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Thursday, March 22, 2018

Stoning our Enemies

“I have shown you many good works from my Father. For which of these are you trying to stone me?” Jn 10:32

The drama in John's gospel as we approach Holy Week is building. Everyday people are drawn to Jesus, but the Jewish leaders "pick up rocks to stone Jesus," and as we all know there are many kinds of rocks with which we can hurt others.

Sometimes it as simple as a friend or family member ignoring or turning away from us when we are in need that feels like a rock to the heart. At other times, we undermine or call into question the good will of another by our silence or our unwillingness to defend them. But whenever we pick up rocks and throw them at others, we are not living the Gospel.

Thank God, there are also a thousand different ways to put down the rocks we have picked up to defend ourselves. A young friar who has worked a twelve step program for a many years had a series of three questions to help him discern when he must say something in a trying situation. He would ask himself whether something needed to be said, whether he was the person to speak and, finally, whether something needed to be said at that very moment. If the answer was no to any of these questions, he would hold his tongue, and his reluctance to hurl a verbal stone provided him with many moments of peace and reconciliation.

Today, ask God to let you see someone with whom you are struggling as God sees them.

What kind of rocks are the most difficult for you to endure?

Wednesday, March 21, 2018

Openness of Spirit

"When Abram prostrated himself, God spoke to him: “My covenant with you is this: you are to become the father of a host of nations." Gen 17:3

In the ancient world, people often had their name changed to indicate a new status or importance. Abram becomes Abraham when God announces to him that he will not only be a father (Abram) but the father of many (Abraham). Remember that Abram was 99 years old when God renamed him. The message is clear. God can do anything. Our task is not to doubt but to be open to whatever God wants of and for us. God's dramatic promise to Abraham should embolden all of us.  As long as we are willing to welcome God and God's desire for us, we have nothing to fear. The Patriarchs, prophets, kings and saints all demonstrate this.

Julian of Norwich, a 14th century anchoress and mystic is a powerful example of this. When a woman entered the anchorage, a small room attached to a church or monastery, she committed herself never to leave. The idea of living our entire lives in an anchorage is daunting for most of us, but Julian, who some commentators thought had lost her entire family in the plague, not only wrote a theology that was optimistic, she insisted that illness was not a punishment for sin but something everyone had to endure and accept in life. So committed to the God who spoke to her, Julian called Jesus her father and mother and, with Abraham, proclaimed that God fills all who believe with joy and compassion if only we open ourselves to these gifts.

Today, no matter how you feel, ask God to make your life a sign of God's love for all.

What must you do to open yourself to God's dream for you?

Tuesday, March 20, 2018

Standing Together in Suffering

"You should know, O king, that we will not serve your god or worship the golden statue which you set up.”  Dn 3:18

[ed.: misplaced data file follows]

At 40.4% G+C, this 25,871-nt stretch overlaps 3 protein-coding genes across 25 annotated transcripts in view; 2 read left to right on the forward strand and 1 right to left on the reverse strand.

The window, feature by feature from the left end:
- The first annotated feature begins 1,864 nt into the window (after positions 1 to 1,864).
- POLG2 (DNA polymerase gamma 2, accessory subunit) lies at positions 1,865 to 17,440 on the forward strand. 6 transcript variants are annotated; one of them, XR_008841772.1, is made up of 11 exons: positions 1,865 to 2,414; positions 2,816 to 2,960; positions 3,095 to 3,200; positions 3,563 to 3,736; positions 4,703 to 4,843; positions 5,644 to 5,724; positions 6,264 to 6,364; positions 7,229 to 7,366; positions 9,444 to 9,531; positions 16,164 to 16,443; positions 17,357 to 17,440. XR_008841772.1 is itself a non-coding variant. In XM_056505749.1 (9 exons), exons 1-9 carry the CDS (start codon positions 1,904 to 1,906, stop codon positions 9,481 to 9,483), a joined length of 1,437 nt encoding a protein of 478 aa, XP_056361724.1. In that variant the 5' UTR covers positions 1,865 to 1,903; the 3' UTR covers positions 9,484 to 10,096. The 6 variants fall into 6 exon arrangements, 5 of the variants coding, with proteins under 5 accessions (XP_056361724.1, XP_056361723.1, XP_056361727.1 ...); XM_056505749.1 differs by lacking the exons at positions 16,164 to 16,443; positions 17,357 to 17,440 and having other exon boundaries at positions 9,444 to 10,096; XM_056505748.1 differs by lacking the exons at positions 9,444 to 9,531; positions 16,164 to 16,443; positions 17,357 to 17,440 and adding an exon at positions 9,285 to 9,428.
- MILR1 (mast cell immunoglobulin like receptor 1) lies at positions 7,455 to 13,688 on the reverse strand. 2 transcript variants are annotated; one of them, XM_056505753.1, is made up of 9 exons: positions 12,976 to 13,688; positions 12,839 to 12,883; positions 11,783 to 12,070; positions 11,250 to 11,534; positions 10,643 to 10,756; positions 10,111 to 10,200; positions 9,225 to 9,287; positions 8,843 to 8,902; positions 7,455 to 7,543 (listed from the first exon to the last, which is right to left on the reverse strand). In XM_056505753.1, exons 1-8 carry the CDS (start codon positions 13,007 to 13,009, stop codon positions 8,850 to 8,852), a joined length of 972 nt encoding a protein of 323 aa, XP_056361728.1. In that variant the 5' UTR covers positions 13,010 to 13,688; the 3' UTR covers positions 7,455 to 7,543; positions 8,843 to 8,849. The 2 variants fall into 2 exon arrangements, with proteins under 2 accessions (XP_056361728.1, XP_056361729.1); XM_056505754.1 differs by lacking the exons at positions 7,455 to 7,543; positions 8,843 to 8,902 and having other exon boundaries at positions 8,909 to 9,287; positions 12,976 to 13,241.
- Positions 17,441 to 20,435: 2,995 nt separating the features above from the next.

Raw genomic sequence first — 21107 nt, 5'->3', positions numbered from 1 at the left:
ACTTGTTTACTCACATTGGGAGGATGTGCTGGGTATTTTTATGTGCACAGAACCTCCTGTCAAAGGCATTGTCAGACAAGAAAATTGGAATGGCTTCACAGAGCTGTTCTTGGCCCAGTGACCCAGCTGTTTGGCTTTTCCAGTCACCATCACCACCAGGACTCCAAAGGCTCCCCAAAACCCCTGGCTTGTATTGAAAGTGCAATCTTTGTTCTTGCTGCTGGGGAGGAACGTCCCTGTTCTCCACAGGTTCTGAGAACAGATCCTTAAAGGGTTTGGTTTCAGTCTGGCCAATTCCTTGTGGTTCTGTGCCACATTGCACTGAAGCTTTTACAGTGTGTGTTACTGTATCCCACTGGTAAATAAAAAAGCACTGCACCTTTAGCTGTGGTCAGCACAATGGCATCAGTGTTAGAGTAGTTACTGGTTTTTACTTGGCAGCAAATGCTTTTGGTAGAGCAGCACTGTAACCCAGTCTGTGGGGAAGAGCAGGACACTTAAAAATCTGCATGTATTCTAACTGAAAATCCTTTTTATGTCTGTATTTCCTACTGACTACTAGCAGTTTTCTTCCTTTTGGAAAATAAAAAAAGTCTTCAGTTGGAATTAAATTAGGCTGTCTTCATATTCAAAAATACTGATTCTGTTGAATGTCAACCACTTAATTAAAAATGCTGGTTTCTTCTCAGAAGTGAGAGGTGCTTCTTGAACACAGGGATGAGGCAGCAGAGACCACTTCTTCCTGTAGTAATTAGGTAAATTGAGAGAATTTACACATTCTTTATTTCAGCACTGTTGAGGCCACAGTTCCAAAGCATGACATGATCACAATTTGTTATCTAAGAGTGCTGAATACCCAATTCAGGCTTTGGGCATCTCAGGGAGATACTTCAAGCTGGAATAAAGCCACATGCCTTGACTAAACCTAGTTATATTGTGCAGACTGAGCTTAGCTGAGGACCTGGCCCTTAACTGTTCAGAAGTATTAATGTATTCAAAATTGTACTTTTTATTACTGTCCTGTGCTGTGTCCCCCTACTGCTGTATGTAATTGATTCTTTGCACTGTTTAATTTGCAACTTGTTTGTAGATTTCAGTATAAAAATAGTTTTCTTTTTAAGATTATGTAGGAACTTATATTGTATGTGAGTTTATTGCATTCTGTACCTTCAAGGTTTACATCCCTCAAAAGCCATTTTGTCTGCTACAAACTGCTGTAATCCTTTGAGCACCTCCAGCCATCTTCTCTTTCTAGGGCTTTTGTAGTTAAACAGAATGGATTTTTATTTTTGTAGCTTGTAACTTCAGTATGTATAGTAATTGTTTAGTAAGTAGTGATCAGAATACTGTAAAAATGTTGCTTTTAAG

The remarkable story of Shadrach, Meshach, and Abednego always lifts my spirit. Thrown into a raging fire because they refused to to worship King Nebuchadnezzar's God or the golden statue he made, Shadrach, Meshach, and Abednego assure the king that their God will protect and save them even if he allows them to die in the fire. That they are protected from the fire, while spectacular, is almost incidental because they are living the simple truth that saints have always insisted upon. They serve God, pray and care for the needy, not to be successful, but to be faithful, and it is the failure to live faith in this way that condemns the servant in today's gospel who, after being forgiven a large debt, refuses to forgive his fellow servant in a small matter.

God protects, God forgives and God sets us free over and over to begin again. Made in God's image, we are to save one another from the "fire" of shame that reduces people to objects of need, rather than subjects of our compassion. If God is compassionate, understanding and accepting, so must we have hearts of kindness and mercy

Today, offer someone who cannot repay you an ear of compassion.

Has anyone ever stood with you in suffering without judgment?

Monday, March 19, 2018

God belongs to all the Earth

"The nations shall revere your name, O Lord, and all the kings of the earth your glory." Ps 102:16

Although it is clear from the earliest days of his ministry that Jesus has come, not only for the Jews, but for the entire world, his message is slow to enter the consciousness of his listeners. It is no different for us. Somehow we think Jesus belongs to us exclusively as Christians, and this is simply not true. In fact, it is our duty to announce his saving work to all people knowing he wants to be with all forever.

Belonging to someone or something is important. Often it gives us a sense of identity. We call ourselves Americans, for instance, with a certain pride in all that the United States has made possible for so many, especially immigrants, but when being American or Christian leads to arrogance or dismissiveness of others, it does not serve us or God well.

Discerning how best to root ourselves in Jesus and the Gospel without forgetting that discipleship demands we open ourselves to radical difference and diversity for the sake of God's Kingdom is essential to the Christian journey.

Today, speak with someone you might otherwise ignore.

How do you negotiate being committed to Jesus without being exclusive?